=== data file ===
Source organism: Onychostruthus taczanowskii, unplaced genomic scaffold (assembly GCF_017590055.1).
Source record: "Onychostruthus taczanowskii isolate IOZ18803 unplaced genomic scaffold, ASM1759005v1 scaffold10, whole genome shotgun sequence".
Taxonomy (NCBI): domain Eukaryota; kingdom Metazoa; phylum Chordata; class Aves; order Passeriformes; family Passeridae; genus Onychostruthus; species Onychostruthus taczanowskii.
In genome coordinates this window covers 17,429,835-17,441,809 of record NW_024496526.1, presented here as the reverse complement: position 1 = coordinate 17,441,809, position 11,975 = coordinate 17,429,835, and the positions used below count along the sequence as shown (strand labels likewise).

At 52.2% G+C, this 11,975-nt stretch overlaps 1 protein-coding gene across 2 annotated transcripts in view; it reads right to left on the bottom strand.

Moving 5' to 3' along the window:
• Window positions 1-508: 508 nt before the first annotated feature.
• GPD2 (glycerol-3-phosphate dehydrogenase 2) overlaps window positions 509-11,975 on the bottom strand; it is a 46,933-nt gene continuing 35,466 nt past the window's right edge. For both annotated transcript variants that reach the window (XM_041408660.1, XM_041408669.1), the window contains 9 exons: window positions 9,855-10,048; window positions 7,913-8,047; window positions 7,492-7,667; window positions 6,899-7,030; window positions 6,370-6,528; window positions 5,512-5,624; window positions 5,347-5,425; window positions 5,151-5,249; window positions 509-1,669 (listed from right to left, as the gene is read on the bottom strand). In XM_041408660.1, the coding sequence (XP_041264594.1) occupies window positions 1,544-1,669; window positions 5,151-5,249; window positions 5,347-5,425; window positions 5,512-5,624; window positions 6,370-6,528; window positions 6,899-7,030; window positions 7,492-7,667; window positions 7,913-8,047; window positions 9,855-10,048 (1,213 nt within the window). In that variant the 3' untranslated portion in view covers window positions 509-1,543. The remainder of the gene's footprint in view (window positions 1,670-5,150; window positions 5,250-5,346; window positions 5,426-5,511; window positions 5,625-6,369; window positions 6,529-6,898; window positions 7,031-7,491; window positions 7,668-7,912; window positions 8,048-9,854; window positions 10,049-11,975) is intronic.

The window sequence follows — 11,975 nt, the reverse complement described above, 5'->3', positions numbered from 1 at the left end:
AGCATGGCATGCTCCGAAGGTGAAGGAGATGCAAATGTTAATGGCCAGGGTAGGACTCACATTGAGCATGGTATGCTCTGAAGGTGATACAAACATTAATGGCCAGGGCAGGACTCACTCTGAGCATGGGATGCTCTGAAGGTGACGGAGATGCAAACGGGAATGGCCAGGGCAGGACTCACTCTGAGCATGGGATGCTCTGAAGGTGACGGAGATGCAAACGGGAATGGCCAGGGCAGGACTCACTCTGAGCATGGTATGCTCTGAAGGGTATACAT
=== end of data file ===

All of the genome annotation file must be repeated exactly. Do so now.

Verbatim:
Source organism: Onychostruthus taczanowskii, unplaced genomic scaffold (assembly GCF_017590055.1).
Source record: "Onychostruthus taczanowskii isolate IOZ18803 unplaced genomic scaffold, ASM1759005v1 scaffold10, whole genome shotgun sequence".
Taxonomy (NCBI): domain Eukaryota; kingdom Metazoa; phylum Chordata; class Aves; order Passeriformes; family Passeridae; genus Onychostruthus; species Onychostruthus taczanowskii.
In genome coordinates this window covers 17,429,835-17,441,809 of record NW_024496526.1, presented here as the reverse complement: position 1 = coordinate 17,441,809, position 11,975 = coordinate 17,429,835, and the positions used below count along the sequence as shown (strand labels likewise).

At 52.2% G+C, this 11,975-nt stretch overlaps 1 protein-coding gene across 2 annotated transcripts in view; it reads right to left on the bottom strand.

Moving 5' to 3' along the window:
• Window positions 1-508: 508 nt before the first annotated feature.
• GPD2 (glycerol-3-phosphate dehydrogenase 2) overlaps window positions 509-11,975 on the bottom strand; it is a 46,933-nt gene continuing 35,466 nt past the window's right edge. For both annotated transcript variants that reach the window (XM_041408660.1, XM_041408669.1), the window contains 9 exons: window positions 9,855-10,048; window positions 7,913-8,047; window positions 7,492-7,667; window positions 6,899-7,030; window positions 6,370-6,528; window positions 5,512-5,624; window positions 5,347-5,425; window positions 5,151-5,249; window positions 509-1,669 (listed from right to left, as the gene is read on the bottom strand). In XM_041408660.1, the coding sequence (XP_041264594.1) occupies window positions 1,544-1,669; window positions 5,151-5,249; window positions 5,347-5,425; window positions 5,512-5,624; window positions 6,370-6,528; window positions 6,899-7,030; window positions 7,492-7,667; window positions 7,913-8,047; window positions 9,855-10,048 (1,213 nt within the window). In that variant the 3' untranslated portion in view covers window positions 509-1,543. The remainder of the gene's footprint in view (window positions 1,670-5,150; window positions 5,250-5,346; window positions 5,426-5,511; window positions 5,625-6,369; window positions 6,529-6,898; window positions 7,031-7,491; window positions 7,668-7,912; window positions 8,048-9,854; window positions 10,049-11,975) is intronic.

The window sequence follows — 11,975 nt, the reverse complement described above, 5'->3', positions numbered from 1 at the left end:
AGCATGGCATGCTCCGAAGGTGAAGGAGATGCAAATGTTAATGGCCAGGGTAGGACTCACATTGAGCATGGTATGCTCTGAAGGTGATACAAACATTAATGGCCAGGGCAGGACTCACTCTGAGCATGGGATGCTCTGAAGGTGACGGAGATGCAAACGGGAATGGCCAGGGCAGGACTCACTCTGAGCATGGGATGCTCTGAAGGTGACGGAGATGCAAACGGGAATGGCCAGGGCAGGACTCACTCTGAGCATGGTATGCTCTGAAGGGTATACAT